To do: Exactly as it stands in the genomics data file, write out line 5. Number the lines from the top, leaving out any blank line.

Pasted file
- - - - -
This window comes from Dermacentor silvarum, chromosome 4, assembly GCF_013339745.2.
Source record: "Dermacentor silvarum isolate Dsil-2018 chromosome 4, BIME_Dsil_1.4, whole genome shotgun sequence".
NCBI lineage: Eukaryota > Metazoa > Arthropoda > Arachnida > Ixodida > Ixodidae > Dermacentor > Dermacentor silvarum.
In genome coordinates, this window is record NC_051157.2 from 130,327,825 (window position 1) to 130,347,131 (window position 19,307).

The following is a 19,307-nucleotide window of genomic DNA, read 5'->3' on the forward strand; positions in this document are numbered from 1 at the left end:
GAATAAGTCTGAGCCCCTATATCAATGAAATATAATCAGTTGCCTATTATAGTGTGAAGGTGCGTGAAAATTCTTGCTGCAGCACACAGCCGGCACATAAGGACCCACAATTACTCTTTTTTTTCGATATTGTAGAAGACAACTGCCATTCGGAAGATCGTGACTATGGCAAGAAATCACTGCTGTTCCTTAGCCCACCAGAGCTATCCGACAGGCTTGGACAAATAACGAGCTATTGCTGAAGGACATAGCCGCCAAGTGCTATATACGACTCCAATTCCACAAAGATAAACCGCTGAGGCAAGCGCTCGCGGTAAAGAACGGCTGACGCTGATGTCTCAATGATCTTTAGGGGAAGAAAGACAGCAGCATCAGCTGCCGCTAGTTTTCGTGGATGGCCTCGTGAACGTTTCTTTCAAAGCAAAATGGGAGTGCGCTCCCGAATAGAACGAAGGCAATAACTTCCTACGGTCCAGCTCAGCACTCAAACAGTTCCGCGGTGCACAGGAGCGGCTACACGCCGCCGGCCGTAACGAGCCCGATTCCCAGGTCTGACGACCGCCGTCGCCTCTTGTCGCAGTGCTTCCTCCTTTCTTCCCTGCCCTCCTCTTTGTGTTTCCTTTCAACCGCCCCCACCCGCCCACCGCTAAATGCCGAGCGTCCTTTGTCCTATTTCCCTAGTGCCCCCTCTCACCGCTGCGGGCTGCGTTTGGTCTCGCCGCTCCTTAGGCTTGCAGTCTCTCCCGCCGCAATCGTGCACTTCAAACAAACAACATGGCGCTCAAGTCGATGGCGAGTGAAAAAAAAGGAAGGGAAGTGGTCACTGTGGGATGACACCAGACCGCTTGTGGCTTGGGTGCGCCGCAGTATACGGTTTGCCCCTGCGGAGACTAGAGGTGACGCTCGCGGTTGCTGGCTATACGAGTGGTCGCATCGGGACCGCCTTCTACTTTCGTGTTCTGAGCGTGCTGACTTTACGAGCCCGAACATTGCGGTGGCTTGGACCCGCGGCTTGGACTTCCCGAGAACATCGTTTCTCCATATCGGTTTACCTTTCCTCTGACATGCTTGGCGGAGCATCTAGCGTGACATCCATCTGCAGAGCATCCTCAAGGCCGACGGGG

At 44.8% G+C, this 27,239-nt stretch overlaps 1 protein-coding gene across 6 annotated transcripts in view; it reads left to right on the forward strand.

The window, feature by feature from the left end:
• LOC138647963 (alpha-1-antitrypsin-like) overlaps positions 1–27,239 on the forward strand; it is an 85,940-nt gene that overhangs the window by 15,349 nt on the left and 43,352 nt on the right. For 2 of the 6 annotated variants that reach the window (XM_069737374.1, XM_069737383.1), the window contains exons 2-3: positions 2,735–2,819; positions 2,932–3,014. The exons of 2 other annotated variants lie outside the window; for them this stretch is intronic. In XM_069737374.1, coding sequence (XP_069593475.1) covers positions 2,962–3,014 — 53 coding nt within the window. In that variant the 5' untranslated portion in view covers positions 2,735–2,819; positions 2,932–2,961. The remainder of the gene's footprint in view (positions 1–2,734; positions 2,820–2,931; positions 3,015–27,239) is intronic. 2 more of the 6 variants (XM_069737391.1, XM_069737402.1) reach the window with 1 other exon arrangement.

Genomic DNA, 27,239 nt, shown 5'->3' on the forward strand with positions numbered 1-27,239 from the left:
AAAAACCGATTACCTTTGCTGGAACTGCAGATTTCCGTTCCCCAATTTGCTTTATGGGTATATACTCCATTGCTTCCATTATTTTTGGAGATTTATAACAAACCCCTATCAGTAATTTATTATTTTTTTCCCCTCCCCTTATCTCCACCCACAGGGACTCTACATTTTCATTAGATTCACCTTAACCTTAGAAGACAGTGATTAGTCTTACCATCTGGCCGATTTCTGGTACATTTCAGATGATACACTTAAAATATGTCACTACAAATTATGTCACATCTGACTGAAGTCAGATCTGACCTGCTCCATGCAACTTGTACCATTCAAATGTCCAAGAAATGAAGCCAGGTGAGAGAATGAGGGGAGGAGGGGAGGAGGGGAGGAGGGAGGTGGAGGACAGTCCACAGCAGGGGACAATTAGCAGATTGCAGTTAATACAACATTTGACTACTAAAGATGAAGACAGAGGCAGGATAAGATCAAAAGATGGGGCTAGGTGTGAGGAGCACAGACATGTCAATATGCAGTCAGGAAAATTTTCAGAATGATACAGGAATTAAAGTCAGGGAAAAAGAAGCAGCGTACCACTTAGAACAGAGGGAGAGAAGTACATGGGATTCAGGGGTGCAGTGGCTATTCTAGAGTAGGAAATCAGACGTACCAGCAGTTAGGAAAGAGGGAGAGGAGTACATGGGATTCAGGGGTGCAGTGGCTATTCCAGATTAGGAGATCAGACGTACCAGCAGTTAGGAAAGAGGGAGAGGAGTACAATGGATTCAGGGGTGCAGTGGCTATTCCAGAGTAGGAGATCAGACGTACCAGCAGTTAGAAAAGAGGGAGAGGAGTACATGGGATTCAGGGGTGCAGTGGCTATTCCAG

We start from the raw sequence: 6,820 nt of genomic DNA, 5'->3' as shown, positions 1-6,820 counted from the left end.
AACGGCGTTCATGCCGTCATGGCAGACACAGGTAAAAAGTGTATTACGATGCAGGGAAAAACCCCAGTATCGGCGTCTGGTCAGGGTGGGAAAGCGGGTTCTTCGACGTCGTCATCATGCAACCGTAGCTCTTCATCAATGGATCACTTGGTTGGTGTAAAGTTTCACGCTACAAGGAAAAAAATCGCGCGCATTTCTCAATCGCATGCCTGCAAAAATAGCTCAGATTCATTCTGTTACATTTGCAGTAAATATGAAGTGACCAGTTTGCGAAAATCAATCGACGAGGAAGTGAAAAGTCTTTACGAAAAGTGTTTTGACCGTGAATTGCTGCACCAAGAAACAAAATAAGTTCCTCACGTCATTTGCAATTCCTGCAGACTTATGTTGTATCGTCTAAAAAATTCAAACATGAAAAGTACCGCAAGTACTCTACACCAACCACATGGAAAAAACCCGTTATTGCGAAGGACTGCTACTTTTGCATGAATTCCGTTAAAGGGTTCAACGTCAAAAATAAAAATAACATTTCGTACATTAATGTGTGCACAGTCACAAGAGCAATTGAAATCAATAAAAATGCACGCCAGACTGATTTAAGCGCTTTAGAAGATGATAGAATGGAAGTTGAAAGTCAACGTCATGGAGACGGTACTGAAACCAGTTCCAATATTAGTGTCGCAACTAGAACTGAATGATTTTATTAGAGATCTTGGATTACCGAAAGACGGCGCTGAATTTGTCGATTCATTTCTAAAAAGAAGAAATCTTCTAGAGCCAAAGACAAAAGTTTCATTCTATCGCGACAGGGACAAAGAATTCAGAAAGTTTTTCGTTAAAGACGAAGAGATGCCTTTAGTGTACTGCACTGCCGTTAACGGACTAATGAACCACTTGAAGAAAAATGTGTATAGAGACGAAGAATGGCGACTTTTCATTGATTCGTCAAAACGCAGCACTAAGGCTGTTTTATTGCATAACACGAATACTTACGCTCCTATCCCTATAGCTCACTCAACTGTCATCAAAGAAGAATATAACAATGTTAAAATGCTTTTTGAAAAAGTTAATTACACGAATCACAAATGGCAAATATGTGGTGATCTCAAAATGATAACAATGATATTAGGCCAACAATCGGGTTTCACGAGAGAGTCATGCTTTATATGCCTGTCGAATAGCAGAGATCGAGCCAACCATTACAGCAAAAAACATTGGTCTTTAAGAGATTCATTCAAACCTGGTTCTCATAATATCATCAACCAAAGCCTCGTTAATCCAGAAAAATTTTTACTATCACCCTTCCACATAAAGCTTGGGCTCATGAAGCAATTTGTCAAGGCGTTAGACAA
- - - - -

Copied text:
The following is a 19,307-nucleotide window of genomic DNA, read 5'->3' on the forward strand; positions in this document are numbered from 1 at the left end: